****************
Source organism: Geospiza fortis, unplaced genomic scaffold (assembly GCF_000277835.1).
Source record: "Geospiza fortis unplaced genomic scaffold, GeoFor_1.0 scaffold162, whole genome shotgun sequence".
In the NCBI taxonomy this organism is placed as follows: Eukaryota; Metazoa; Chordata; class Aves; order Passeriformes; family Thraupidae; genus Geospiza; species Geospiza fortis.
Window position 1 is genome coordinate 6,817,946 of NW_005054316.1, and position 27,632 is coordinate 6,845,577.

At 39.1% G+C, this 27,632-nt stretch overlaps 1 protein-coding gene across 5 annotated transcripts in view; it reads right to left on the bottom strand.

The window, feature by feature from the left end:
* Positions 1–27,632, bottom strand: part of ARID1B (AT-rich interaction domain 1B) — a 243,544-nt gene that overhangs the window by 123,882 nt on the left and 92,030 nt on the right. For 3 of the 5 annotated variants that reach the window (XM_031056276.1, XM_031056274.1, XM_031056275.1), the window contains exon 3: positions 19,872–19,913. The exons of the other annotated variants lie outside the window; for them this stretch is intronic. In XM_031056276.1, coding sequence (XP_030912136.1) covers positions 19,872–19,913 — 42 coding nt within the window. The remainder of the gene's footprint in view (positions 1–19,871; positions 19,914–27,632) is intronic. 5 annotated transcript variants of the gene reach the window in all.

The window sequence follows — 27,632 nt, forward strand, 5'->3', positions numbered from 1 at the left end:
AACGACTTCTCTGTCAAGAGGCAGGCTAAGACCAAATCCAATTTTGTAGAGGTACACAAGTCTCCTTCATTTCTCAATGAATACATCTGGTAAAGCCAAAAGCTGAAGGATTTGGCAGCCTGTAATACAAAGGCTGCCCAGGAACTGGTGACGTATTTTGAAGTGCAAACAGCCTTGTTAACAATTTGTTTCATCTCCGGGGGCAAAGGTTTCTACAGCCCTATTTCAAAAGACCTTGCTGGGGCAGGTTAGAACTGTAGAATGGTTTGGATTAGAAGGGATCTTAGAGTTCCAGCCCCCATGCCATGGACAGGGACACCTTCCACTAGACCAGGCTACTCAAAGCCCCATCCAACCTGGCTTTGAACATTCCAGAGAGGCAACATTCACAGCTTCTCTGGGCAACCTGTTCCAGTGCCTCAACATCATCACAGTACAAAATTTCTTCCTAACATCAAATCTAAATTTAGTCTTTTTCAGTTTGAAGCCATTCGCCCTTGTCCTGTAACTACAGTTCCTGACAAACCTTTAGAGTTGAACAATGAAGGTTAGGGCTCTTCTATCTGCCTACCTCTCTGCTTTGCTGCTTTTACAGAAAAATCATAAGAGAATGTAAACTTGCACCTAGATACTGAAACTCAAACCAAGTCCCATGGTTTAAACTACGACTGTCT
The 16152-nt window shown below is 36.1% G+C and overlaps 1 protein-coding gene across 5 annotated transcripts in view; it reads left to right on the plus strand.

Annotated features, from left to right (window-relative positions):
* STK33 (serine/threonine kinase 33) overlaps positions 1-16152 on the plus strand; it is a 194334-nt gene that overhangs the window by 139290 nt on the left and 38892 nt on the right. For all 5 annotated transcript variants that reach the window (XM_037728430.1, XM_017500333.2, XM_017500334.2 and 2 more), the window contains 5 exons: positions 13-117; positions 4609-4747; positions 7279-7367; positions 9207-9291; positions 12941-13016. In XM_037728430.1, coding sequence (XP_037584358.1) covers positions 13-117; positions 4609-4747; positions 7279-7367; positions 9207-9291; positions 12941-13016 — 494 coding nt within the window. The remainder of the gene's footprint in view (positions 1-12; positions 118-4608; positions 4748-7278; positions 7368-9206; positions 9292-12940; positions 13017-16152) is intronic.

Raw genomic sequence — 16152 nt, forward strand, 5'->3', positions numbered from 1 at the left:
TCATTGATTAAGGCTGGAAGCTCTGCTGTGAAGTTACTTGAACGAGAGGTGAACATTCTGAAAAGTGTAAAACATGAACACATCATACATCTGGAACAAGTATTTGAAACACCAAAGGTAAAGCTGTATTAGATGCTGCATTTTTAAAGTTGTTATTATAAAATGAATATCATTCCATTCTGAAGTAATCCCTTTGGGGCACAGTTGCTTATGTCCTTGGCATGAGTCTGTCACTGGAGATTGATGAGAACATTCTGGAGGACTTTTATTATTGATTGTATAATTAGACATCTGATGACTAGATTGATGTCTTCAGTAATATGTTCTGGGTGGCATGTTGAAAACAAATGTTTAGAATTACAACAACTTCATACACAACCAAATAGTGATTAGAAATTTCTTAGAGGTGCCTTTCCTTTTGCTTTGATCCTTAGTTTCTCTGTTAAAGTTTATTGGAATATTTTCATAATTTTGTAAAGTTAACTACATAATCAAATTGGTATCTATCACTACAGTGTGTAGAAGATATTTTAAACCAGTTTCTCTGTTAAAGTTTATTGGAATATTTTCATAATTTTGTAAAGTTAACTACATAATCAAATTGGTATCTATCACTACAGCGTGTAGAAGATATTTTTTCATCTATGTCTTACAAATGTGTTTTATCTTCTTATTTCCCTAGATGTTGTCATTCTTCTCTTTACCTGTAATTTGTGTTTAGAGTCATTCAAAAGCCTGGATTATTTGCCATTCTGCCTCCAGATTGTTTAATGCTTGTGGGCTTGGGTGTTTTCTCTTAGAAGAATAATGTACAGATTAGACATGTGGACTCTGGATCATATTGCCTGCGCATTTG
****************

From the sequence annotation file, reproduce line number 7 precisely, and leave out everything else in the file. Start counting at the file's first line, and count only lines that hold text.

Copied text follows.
* Positions 1–27,632, bottom strand: part of ARID1B (AT-rich interaction domain 1B) — a 243,544-nt gene that overhangs the window by 123,882 nt on the left and 92,030 nt on the right. For 3 of the 5 annotated variants that reach the window (XM_031056276.1, XM_031056274.1, XM_031056275.1), the window contains exon 3: positions 19,872–19,913. The exons of the other annotated variants lie outside the window; for them this stretch is intronic. In XM_031056276.1, coding sequence (XP_030912136.1) covers positions 19,872–19,913 — 42 coding nt within the window. The remainder of the gene's footprint in view (positions 1–19,871; positions 19,914–27,632) is intronic. 5 annotated transcript variants of the gene reach the window in all.